We reviewed her psychiatric history and found that a diagnosis of AD was made 4 years prior. For the present episode, the diagnosis of AD was made by a psychiatrist in our hospital according to the fourth edition of the Diagnostic and Statistical Manual of Mental Disorders . She was treated with donepezil at a dose of 5 mg/day for variable periods during the three previous psychiatric hospitalizations. On admission, she was mentally aware. Her Mini Mental State Examination score was 2 and Hachinski ischemic index (HIS) score was 3. She displayed no neurological signs or symptoms. Findings of laboratory tests were normal. Computed tomography of the brain revealed brain atrophy and white matter change. However, electroencephalography findings were normal.
She was administered donepezil at a dose of 5 mg/day for improvement of the cognitive function. 3 days later, however, the patient complained of low fever, multiple joint pain and swelling. The affected joints were small joints of hands and wrist joints. The joint pain and swelling made her difficult in holding things with her hands. Physical examination revealed redness, increased skin temperature and significant swelling of her small joints of hands and wrist joints. Several rheumatoid tubercles were also noticed on her small joints of hands. Other systemic examinations were unremarkable. X rays of the hands and wrist joints showed osteoporosis and articular destructive changes entirely consistent with RA. Laboratory investigation showed Hb- 96 g/l, WBC- 95,000/cmm (N-62%, L-32%), platelet- 320,000/cmm, CRP- 58.8 mg/l (normal reference-<9 mg/l), ESR- 20 mm in 1st hour, RF 28.5 IU/L(baseline 14IU/L), Ig A- 5.30 g/L (normal reference 0.70-4.00g/L), Ig G- 22.70 g/L (normal reference 7.00-16.00 g/L) and ASO- 277.6IU/L (baseline 200IU/L). These results suggested an auto-immune disorder and we excluded osteoarthritis.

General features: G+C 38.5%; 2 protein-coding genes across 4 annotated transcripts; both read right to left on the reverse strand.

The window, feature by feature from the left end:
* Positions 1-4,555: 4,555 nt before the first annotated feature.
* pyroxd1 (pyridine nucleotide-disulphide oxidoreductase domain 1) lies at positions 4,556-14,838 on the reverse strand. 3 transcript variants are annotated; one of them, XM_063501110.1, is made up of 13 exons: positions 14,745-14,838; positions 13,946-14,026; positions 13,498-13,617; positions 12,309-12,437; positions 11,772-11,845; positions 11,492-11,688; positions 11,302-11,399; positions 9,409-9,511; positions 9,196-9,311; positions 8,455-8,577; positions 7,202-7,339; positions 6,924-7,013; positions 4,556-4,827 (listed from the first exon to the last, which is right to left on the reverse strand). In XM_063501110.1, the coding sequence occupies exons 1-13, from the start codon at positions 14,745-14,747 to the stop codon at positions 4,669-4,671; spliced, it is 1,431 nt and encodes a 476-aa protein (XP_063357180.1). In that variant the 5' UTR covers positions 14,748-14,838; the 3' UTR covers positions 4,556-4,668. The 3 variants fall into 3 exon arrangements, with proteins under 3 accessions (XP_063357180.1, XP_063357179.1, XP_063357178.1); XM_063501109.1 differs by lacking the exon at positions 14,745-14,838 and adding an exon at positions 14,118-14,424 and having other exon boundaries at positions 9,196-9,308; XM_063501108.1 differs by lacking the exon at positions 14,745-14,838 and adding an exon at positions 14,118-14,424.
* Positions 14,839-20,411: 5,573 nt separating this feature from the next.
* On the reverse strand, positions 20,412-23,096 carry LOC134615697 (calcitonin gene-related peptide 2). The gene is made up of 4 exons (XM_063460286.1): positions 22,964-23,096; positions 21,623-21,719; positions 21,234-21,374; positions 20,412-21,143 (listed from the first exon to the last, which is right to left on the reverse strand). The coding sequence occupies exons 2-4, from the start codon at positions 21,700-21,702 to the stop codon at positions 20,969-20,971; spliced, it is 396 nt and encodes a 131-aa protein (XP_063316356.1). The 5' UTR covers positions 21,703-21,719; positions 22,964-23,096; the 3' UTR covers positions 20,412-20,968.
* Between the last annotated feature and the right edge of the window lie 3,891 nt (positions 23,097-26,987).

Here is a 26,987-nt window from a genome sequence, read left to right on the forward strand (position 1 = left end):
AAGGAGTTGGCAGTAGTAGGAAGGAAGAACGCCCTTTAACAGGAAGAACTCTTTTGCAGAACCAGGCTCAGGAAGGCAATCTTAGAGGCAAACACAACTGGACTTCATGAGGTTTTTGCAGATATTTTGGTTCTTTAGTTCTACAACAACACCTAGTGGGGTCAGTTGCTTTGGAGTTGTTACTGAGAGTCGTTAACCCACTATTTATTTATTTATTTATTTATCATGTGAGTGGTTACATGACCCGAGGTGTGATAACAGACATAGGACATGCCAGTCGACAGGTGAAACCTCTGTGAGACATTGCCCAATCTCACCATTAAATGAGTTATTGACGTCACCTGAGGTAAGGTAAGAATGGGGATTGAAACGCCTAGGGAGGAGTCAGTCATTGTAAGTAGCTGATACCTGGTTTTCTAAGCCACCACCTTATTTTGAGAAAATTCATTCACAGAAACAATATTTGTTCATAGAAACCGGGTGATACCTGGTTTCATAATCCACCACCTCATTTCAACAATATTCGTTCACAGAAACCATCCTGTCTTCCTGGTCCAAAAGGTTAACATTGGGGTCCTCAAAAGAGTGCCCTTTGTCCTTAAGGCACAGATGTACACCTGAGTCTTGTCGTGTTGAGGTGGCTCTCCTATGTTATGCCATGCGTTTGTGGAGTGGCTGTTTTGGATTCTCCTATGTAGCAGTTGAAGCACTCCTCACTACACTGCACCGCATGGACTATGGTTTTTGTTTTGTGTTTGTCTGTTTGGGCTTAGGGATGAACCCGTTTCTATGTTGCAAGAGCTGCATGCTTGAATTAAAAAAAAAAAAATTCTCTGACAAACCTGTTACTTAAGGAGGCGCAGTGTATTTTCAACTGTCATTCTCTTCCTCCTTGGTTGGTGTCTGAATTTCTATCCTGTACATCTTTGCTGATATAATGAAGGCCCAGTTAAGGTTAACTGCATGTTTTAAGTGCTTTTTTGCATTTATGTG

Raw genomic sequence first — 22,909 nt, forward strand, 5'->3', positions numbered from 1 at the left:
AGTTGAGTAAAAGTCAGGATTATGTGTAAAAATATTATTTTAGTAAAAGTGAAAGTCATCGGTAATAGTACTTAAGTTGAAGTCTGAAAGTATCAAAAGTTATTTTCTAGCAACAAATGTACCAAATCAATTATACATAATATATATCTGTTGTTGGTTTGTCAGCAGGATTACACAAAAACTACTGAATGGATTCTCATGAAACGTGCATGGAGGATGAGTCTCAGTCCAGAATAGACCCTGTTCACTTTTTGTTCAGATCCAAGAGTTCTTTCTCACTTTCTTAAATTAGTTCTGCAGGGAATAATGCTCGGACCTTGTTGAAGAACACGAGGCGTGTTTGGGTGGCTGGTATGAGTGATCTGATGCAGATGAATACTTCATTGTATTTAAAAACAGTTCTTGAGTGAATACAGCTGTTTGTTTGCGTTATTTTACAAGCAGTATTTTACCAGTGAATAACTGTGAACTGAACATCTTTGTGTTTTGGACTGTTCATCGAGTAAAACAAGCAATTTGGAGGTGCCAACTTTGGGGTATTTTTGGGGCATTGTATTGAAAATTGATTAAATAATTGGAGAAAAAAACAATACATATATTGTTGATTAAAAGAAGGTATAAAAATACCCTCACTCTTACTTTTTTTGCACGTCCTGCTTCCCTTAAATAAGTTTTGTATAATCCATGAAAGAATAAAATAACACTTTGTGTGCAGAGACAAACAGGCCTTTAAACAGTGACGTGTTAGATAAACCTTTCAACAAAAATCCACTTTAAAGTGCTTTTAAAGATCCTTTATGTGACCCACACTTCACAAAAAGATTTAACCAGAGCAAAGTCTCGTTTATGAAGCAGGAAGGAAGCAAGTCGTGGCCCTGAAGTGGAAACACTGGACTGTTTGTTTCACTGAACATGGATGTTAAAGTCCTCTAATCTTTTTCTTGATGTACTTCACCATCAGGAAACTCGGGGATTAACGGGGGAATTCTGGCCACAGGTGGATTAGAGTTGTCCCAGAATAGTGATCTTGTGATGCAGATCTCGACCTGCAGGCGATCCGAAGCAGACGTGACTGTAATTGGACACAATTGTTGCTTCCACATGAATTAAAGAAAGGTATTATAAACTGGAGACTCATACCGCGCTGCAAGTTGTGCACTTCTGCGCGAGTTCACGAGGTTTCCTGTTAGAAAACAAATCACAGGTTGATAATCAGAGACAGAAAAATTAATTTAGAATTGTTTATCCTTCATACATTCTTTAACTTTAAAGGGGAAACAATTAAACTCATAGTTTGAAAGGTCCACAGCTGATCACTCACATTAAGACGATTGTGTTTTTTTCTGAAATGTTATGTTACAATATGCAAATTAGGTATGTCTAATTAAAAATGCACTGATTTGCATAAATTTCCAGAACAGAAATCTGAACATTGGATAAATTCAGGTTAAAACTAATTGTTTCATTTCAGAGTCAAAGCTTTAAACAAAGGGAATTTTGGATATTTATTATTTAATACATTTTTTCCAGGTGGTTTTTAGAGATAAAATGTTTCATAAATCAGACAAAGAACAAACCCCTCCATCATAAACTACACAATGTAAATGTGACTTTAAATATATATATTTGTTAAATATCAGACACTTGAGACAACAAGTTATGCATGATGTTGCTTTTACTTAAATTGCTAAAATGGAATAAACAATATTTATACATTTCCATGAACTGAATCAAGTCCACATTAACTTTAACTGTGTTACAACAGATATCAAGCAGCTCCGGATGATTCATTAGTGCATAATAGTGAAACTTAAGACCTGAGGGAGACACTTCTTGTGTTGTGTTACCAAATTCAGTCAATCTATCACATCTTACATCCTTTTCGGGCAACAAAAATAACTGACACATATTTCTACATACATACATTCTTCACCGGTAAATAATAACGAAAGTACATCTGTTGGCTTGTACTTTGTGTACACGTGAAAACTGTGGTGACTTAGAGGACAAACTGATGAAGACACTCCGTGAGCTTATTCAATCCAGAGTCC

She was treated symptomatically with NSAID (indomethacin) for 2 weeks. Her symptoms improved within a week except joint swelling. We reviewed her medical history again and noticed that every time she was prescribed donepezil, onset of RA was induced, and interestingly, the swellings of the hands and wrist joints would not completely resolve until donepezil been withdrawn. So we withdrew donepezil, and the swellings of the hands and wrist joints resolved a week later.
The common adverse effects of donepezil are, as mentioned above, diarrhea, nausea, vomiting, dizziness and weight loss . Usually, these adverse events are mild and transient. However, there are also some psychotic symptoms, such as mania and delirious behavior, have been reported to be associated donepezil [5,6]. But donepezil induced onset of RA has not been reported previously. We reviewed literature and found that studies assessing the effect of AChE inhibition upon inflammation have yielded conflicting results.